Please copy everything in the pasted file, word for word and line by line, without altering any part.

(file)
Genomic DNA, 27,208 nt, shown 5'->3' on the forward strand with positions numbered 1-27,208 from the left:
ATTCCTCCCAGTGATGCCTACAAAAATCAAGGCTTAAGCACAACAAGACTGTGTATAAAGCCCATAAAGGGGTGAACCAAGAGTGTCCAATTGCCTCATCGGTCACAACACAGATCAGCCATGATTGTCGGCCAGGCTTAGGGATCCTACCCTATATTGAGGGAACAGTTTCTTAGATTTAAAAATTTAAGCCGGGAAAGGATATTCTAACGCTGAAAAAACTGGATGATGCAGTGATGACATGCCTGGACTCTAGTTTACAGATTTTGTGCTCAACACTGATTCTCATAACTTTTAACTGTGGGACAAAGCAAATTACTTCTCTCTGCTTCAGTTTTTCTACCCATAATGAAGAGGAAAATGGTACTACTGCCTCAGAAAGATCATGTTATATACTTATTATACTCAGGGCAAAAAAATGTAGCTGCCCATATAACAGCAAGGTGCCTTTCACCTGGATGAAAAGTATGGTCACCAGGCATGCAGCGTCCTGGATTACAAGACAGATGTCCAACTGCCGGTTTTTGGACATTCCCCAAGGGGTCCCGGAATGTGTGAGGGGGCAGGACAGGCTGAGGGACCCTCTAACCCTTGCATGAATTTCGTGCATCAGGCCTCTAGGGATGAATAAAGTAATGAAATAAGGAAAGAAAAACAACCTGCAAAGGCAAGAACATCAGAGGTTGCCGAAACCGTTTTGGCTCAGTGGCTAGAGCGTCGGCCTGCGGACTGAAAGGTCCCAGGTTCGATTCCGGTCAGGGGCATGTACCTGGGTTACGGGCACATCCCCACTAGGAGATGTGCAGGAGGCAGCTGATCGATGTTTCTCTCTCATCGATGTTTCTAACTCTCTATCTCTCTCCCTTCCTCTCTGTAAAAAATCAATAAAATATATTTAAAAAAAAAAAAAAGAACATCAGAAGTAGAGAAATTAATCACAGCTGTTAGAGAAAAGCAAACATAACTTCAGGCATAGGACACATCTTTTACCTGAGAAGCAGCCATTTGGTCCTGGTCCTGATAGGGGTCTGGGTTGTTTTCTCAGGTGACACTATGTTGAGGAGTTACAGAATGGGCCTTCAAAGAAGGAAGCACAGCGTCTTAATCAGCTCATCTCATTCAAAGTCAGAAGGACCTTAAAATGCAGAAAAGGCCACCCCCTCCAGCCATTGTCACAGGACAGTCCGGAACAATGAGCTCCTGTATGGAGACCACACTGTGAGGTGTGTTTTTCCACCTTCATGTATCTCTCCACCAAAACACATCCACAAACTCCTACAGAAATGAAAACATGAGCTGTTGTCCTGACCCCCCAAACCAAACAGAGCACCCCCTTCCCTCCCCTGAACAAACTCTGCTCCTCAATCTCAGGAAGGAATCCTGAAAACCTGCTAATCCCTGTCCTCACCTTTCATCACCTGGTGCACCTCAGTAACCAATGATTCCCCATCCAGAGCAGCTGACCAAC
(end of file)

Genomic DNA, 27,208 nt, shown 5'->3' on the forward strand with positions numbered 1-27,208 from the left:
ATTCCTCCCAGTGATGCCTACAAAAATCAAGGCTTAAGCACAACAAGACTGTGTATAAAGCCCATAAAGGGGTGAACCAAGAGTGTCCAATTGCCTCATCGGTCACAACACAGATCAGCCATGATTGTCGGCCAGGCTTAGGGATCCTACCCTATATTGAGGGAACAGTTTCTTAGATTTAAAAATTTAAGCCGGGAAAGGATATTCTAACGCTGAAAAAACTGGATGATGCAGTGATGACATGCCTGGACTCTAGTTTACAGATTTTGTGCTCAACACTGATTCTCATAACTTTTAACTGTGGGACAAAGCAAATTACTTCTCTCTGCTTCAGTTTTTCTACCCATAATGAAGAGGAAAATGGTACTACTGCCTCAGAAAGATCATGTTATATACTTATTATACTCAGGGCAAAAAAATGTAGCTGCCCATATAACAGCAAGGTGCCTTTCACCTGGATGAAAAGTATGGTCACCAGGCATGCAGCGTCCTGGATTACAAGACAGATGTCCAACTGCCGGTTTTTGGACATTCCCCAAGGGGTCCCGGAATGTGTGAGGGGGCAGGACAGGCTGAGGGACCCTCTAACCCTTGCATGAATTTCGTGCATCAGGCCTCTAGGGATGAATAAAGTAATGAAATAAGGAAAGAAAAACAACCTGCAAAGGCAAGAACATCAGAGGTTGCCGAAACCGTTTTGGCTCAGTGGCTAGAGCGTCGGCCTGCGGACTGAAAGGTCCCAGGTTCGATTCCGGTCAGGGGCATGTACCTGGGTTACGGGCACATCCCCACTAGGAGATGTGCAGGAGGCAGCTGATCGATGTTTCTCTCTCATCGATGTTTCTAACTCTCTATCTCTCTCCCTTCCTCTCTGTAAAAAATCAATAAAATATATTTAAAAAAAAAAAAAAGAACATCAGAAGTAGAGAAATTAATCACAGCTGTTAGAGAAAAGCAAACATAACTTCAGGCATAGGACACATCTTTTACCTGAGAAGCAGCCATTTGGTCCTGGTCCTGATAGGGGTCTGGGTTGTTTTCTCAGGTGACACTATGTTGAGGAGTTACAGAATGGGCCTTCAAAGAAGGAAGCACAGCGTCTTAATCAGCTCATCTCATTCAAAGTCAGAAGGACCTTAAAATGCAGAAAAGGCCACCCCCTCCAGCCATTGTCACAGGACAGTCCGGAACAATGAGCTCCTGTATGGAGACCACACTGTGAGGTGTGTTTTTCCACCTTCATGTATCTCTCCACCAAAACACATCCACAAACTCCTACAGAAATGAAAACATGAGCTGTTGTCCTGACCCCCCAAACCAAACAGAGCACCCCCTTCCCTCCCCTGAACAAACTCTGCTCCTCAATCTCAGGAAGGAATCCTGAAAACCTGCTAATCCCTGTCCTCACCTTTCATCACCTGGTGCACCTCAGTAACCAATGATTCCCCATCCAGAGCAGCTGACCAAC